Every day, the technology we use monitors our activities and records data. Whether it’s your internet searches on your computer, a GPS signal on your phone, or the links you post on social media, these actions generate huge amounts of data. The same is true of the healthcare industry.
All of the medical information and data collected during medical visits to your doctor’s office is a goldmine of information. This healthcare information could have a very promising future in the healthcare industry.
What Exactly is Big Data?
Big data is currently broken up into at least ten categories:
- Payer records
- Patient portals
- Medical databases
- Public records
- Smart phones
- Wearable devices (i.e., smartwatch)
- Electronic health records (EHR)
- Data from search engines
- Government entities
With so many categories, interpreting this medical data presents a challenge. It might be difficult to see how we could even process or utilize the information in a way that benefits the healthcare community. However, as advanced technology becomes more widely available, it’s becoming increasingly easier to incorporate that data into existing medical databases.
The Challenges with Big Data
Although the benefits are promising, the use and sharing of big data still brings concerns. For example, HIPAA laws require medical records to be kept confidential between provider and patient. Security measures for electronic health records and other files can limit access, which can prevent the collection of important data. Along with HIPAA compliance, many healthcare providers will need to drastically modify their existing data and IT structures to process and securely store patient data. For many healthcare facilities, this can be a significant undertaking.
Because of the varying types of collection formats, combined with the vast number of collecting agencies and offices, the pooling of data presents another challenge. Until all collecting organizations agree upon a standard for data collection, the use of medical data for research purposes will have some limits.
The Exciting Promise of Big Data
As many professionals will likely agree, the benefits of using big data in medicine would outweigh the current problems. Fueled by advances in technology, everyday apps and programs that track a user’s health are already providing insight into the overall health of many people. For example, users wearing a smartwatch with a fitness/health application are sometimes eligible for discounts or plan reductions through their healthcare carrier. In the future, doctors could utilize these apps for a real-time look at their patient’s health and catch medical emergencies before they happen. This technology could help diagnose a patient’s medical conditions, as well as catch errors in prescription medications.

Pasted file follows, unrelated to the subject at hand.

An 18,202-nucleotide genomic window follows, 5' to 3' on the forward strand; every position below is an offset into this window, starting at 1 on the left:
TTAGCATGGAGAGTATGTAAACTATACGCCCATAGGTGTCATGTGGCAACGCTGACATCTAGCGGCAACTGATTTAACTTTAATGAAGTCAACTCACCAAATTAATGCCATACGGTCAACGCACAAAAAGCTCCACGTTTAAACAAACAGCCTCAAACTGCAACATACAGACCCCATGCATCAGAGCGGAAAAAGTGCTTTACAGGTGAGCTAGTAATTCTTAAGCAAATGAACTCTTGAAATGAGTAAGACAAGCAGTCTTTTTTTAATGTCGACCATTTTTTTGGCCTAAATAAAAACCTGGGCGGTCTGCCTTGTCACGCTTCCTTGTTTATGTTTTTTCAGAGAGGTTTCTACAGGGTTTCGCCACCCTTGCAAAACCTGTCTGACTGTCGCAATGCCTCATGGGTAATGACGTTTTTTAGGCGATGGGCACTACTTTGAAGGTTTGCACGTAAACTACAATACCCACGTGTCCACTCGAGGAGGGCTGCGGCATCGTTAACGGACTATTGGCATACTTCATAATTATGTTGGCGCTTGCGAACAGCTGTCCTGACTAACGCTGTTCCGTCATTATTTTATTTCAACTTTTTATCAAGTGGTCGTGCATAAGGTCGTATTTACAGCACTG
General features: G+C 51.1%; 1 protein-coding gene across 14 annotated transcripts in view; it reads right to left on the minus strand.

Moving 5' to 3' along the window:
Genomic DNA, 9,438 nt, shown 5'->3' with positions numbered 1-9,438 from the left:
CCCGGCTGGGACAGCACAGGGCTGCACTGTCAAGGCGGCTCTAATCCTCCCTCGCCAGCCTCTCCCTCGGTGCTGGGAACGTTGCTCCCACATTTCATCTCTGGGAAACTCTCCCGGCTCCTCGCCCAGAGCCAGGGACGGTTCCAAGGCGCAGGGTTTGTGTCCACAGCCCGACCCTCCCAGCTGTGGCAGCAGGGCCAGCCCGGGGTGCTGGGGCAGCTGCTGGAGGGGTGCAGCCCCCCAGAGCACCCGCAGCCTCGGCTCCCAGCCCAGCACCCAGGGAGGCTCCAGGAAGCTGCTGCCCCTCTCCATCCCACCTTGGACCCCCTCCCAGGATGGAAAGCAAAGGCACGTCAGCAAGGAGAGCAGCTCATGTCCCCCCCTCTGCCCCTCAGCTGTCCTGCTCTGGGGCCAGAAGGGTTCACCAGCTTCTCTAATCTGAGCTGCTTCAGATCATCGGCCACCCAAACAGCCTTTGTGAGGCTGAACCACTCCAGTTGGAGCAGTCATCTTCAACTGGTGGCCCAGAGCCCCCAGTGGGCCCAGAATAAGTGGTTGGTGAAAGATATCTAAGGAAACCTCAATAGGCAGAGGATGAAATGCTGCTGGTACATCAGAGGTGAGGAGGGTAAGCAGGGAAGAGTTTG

The ability for patients to get accurate, fast, and affordable healthcare is one of the biggest potential benefits of the use of big data. For instance, as artificial intelligence becomes more advanced and prevalent, computers could access large stores of medical data to diagnose a patient from the comfort of their own home. Providers could couple a patient’s electronic health record with real-time data from a user’s electronic device to diagnose the patient remotely, without an office examination.
As previously mentioned, a patient’s healthcare costs could be reduced by paying only for plans and treatments that are truly needed. The use of big data could also allow researchers to discover correlations between lifestyle and developing disease, which would greatly benefit preventive medicine.
Although significant strides have been taken towards the implementation of big data in traditional healthcare, many hurdles still remain. The infrastructure for processing all this data will take time to build, as well as input and dedication from numerous organizations and entities. However, with the correct investments into data processing and human capital, the possible benefits could revolutionize the future of the healthcare industry.